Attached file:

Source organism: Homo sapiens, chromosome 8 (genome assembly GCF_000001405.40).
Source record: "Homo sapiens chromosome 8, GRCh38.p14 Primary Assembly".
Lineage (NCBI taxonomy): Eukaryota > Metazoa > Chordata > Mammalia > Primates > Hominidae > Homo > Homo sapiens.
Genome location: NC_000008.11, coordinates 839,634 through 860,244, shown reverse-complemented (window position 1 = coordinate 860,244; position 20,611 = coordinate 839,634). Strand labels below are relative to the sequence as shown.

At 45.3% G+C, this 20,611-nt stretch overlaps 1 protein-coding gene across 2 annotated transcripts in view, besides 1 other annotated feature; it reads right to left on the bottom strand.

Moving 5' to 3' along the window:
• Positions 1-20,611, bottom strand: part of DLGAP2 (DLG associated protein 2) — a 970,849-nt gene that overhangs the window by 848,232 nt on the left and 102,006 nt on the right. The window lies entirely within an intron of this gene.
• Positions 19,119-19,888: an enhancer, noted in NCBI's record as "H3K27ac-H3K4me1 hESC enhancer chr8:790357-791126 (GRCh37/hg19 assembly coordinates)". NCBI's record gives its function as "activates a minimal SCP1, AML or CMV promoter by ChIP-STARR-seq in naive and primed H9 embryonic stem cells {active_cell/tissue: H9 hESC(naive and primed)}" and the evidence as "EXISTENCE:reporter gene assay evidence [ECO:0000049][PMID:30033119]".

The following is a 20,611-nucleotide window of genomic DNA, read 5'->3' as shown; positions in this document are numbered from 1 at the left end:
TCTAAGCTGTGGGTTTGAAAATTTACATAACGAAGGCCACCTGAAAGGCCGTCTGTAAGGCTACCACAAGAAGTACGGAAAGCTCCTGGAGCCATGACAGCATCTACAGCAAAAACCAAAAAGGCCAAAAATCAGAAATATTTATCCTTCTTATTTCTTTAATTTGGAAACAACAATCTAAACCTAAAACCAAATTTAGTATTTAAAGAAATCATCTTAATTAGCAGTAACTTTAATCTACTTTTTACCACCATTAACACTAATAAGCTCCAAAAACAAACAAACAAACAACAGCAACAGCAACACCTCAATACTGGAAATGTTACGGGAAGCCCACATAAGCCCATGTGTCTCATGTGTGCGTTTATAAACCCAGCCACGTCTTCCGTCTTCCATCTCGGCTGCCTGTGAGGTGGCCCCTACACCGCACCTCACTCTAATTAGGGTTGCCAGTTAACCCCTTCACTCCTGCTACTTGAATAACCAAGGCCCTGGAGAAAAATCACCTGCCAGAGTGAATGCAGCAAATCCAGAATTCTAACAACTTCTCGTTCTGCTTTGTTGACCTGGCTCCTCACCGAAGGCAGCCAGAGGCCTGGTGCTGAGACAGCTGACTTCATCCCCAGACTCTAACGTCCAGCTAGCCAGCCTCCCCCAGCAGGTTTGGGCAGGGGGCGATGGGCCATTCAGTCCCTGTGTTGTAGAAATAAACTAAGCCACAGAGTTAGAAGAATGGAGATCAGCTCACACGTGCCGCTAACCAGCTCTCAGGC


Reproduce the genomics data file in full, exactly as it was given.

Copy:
Source organism: Homo sapiens, chromosome 8 (genome assembly GCF_000001405.40).
Source record: "Homo sapiens chromosome 8, GRCh38.p14 Primary Assembly".
Lineage (NCBI taxonomy): Eukaryota > Metazoa > Chordata > Mammalia > Primates > Hominidae > Homo > Homo sapiens.
Genome location: NC_000008.11, coordinates 839,634 through 860,244, shown reverse-complemented (window position 1 = coordinate 860,244; position 20,611 = coordinate 839,634). Strand labels below are relative to the sequence as shown.

At 45.3% G+C, this 20,611-nt stretch overlaps 1 protein-coding gene across 2 annotated transcripts in view, besides 1 other annotated feature; it reads right to left on the bottom strand.

Moving 5' to 3' along the window:
• Positions 1-20,611, bottom strand: part of DLGAP2 (DLG associated protein 2) — a 970,849-nt gene that overhangs the window by 848,232 nt on the left and 102,006 nt on the right. The window lies entirely within an intron of this gene.
• Positions 19,119-19,888: an enhancer, noted in NCBI's record as "H3K27ac-H3K4me1 hESC enhancer chr8:790357-791126 (GRCh37/hg19 assembly coordinates)". NCBI's record gives its function as "activates a minimal SCP1, AML or CMV promoter by ChIP-STARR-seq in naive and primed H9 embryonic stem cells {active_cell/tissue: H9 hESC(naive and primed)}" and the evidence as "EXISTENCE:reporter gene assay evidence [ECO:0000049][PMID:30033119]".

The following is a 20,611-nucleotide window of genomic DNA, read 5'->3' as shown; positions in this document are numbered from 1 at the left end:
TCTAAGCTGTGGGTTTGAAAATTTACATAACGAAGGCCACCTGAAAGGCCGTCTGTAAGGCTACCACAAGAAGTACGGAAAGCTCCTGGAGCCATGACAGCATCTACAGCAAAAACCAAAAAGGCCAAAAATCAGAAATATTTATCCTTCTTATTTCTTTAATTTGGAAACAACAATCTAAACCTAAAACCAAATTTAGTATTTAAAGAAATCATCTTAATTAGCAGTAACTTTAATCTACTTTTTACCACCATTAACACTAATAAGCTCCAAAAACAAACAAACAAACAACAGCAACAGCAACACCTCAATACTGGAAATGTTACGGGAAGCCCACATAAGCCCATGTGTCTCATGTGTGCGTTTATAAACCCAGCCACGTCTTCCGTCTTCCATCTCGGCTGCCTGTGAGGTGGCCCCTACACCGCACCTCACTCTAATTAGGGTTGCCAGTTAACCCCTTCACTCCTGCTACTTGAATAACCAAGGCCCTGGAGAAAAATCACCTGCCAGAGTGAATGCAGCAAATCCAGAATTCTAACAACTTCTCGTTCTGCTTTGTTGACCTGGCTCCTCACCGAAGGCAGCCAGAGGCCTGGTGCTGAGACAGCTGACTTCATCCCCAGACTCTAACGTCCAGCTAGCCAGCCTCCCCCAGCAGGTTTGGGCAGGGGGCGATGGGCCATTCAGTCCCTGTGTTGTAGAAATAAACTAAGCCACAGAGTTAGAAGAATGGAGATCAGCTCACACGTGCCGCTAACCAGCTCTCAGGC